My mom starting drinking when she was barely a teenager. By the time she graduated high school she was a habitual drinker and drug user. She managed to keep it somewhat in control. She always had a job and a place to live. But from what I’ve been told and what I’ve read in her old journals, she was an emotional mess. Hardly ever sober when she wasn’t working, she bounced around from guy to guy, partied all the time, and never had any real goals in her life. She was just flailing. When she got pregnant with me she wasn’t even 22 years old. She’d been dating my father for about three months and had no plans to stay with him. She has always sworn that as soon as she found out she was pregnant she quit drinking and doing drugs. She said she barely took so much as an aspirin.
After I was born, it didn’t take long for her to resume her old habits. I recently read her journal from the year I was born and although it hurts my heart to read about her getting fucked up while I was a little baby, I understand now that she was an addict and, even at that time, had already been one for many years. She never caused me any physical harm. She made sure I was taken care of. She had lots of family to help out and take care of me when she had to work, or when she had to party. When I look back on my childhood, I do remember it being as if I was being raised by several people. My grandma, my great aunt, my great grandma. They all had a hand in helping my mom parent. Without them, I can’t really imagine what she would have done. If they hadn’t been there, she probably would have lost me eventually. Or she would have kept me and things would have been much worse than they were.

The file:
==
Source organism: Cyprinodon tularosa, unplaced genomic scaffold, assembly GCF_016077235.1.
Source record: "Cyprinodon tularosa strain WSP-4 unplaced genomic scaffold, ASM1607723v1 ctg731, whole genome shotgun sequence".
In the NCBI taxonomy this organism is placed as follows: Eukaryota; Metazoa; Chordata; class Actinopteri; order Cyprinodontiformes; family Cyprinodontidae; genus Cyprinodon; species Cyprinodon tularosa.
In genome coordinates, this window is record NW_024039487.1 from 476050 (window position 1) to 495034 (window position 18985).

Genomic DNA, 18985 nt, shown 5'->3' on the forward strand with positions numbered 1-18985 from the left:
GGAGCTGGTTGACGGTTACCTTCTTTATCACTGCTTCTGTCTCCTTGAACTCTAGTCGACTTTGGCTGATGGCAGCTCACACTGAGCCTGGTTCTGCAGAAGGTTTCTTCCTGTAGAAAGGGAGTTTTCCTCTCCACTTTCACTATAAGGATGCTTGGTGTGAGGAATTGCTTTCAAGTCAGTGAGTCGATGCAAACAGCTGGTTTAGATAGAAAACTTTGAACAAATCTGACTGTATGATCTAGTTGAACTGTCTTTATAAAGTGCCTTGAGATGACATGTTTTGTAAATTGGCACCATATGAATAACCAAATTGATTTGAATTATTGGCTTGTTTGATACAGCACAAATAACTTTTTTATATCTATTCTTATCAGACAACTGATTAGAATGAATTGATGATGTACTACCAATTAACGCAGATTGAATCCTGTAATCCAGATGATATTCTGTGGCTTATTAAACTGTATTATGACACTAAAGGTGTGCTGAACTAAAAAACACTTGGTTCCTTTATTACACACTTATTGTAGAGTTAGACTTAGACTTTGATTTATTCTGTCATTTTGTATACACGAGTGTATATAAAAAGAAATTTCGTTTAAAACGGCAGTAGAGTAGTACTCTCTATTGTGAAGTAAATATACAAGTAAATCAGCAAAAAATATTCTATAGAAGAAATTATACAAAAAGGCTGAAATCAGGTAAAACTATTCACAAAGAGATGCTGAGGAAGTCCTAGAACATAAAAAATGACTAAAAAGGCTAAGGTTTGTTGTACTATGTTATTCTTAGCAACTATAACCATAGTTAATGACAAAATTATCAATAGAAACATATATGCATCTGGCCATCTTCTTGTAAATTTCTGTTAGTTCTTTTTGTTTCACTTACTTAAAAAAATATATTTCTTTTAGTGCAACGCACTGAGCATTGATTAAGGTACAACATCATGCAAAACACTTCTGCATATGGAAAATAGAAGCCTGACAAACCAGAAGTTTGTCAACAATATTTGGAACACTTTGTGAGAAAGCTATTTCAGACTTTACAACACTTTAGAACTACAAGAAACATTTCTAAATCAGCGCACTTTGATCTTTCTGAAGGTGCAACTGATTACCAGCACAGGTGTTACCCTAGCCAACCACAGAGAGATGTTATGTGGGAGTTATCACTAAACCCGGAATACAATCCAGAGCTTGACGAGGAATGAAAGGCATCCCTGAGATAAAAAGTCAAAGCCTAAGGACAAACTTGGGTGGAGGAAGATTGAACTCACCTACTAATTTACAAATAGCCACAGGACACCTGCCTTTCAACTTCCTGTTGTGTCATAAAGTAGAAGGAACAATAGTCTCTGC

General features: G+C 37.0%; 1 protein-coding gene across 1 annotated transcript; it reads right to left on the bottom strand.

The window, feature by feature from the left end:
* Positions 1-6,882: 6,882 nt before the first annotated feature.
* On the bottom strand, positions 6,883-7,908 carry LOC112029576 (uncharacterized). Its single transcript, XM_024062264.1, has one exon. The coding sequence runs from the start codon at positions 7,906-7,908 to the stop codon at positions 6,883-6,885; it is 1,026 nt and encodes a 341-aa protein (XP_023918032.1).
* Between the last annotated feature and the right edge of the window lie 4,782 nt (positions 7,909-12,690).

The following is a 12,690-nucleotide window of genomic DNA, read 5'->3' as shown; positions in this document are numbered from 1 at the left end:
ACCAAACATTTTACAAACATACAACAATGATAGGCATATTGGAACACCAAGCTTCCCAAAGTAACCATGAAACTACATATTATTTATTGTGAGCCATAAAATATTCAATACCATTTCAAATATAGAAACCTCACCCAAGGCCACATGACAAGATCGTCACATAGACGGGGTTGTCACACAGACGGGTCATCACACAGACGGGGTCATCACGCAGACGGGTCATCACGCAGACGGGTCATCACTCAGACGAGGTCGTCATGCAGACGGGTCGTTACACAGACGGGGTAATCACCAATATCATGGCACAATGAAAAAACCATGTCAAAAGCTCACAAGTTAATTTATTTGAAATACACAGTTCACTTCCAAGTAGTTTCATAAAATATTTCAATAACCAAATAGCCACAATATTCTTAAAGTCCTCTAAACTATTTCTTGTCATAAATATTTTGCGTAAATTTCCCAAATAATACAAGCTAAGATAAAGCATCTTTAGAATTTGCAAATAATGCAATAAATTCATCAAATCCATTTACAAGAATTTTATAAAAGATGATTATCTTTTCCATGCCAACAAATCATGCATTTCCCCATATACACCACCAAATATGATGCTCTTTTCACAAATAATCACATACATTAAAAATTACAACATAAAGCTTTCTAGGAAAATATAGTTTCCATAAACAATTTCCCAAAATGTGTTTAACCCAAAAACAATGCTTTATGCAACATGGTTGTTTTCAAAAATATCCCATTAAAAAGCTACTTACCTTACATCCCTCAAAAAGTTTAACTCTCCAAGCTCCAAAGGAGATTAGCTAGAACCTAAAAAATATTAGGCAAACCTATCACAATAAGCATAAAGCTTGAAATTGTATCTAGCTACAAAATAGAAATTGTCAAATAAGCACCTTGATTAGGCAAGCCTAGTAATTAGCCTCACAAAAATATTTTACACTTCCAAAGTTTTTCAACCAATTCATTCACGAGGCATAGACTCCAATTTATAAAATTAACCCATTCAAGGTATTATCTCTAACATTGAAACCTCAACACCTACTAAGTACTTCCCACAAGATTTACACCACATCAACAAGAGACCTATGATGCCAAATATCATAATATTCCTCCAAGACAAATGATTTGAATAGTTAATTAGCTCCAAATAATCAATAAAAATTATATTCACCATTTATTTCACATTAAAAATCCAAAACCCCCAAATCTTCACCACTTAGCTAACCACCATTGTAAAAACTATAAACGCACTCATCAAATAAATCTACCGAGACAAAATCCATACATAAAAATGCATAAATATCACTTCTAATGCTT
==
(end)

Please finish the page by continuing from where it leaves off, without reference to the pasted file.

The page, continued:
All of my memories of my mom from my childhood involve drugs and alcohol. In pictures from birthday parties, holidays, family gatherings, etc, you can usually see a drink in my mom’s hand. Or if there isn’t a drink, you can look at her face, her eyes, or her body language, and you can see that there is something going on there. She is not sober, she is not happy. She is barely hanging on. In the pictures from the five years she was married to my step-dad, you can sense a particular desperation. Sometimes, you can even see a bit of it starting to spread to me.
When I was 13 I smoked pot for the first time and at 14 I got drunk. At the time, it never occurred to me that I was doing anything similar to what my mom had done. I was just living my life. No one was telling me not to drink. No one was telling me not to stay out all night, snort speed and go to raves. By the time I was 16, I was on my own and living my life with no rules.
I never thought of myself as an addict. It was something I associated with people like my mother. I knew that I couldn’t do drugs for the rest of my life, at least not as heavily as I had been. And there were many times in my life when I forced myself to quit certain things and I was able to do it.
At 32 I am now able to finally see that there is an addict inside me. My whole life I have just viewed myself as “a child of an alcoholic.” All things considered, I thought I had done pretty well for having such a fucked up start. Getting through my teens and early twenties and being able to leave my past behind, get married to a good man, and become a mother to two amazing kids seemed like an incredible achievement. In the last several years, I certainly never thought of myself as someone who might have a drinking problem.
This last year I have had to take a hard look at myself. There have been many moments I’m not proud of, almost all related to drinking. I have decided that the best decision I can make right now is to be sober. And even though drinking is most definitely in my blood, as it was in my mom’s, I am going to resist what comes naturally, no matter how hard it might be.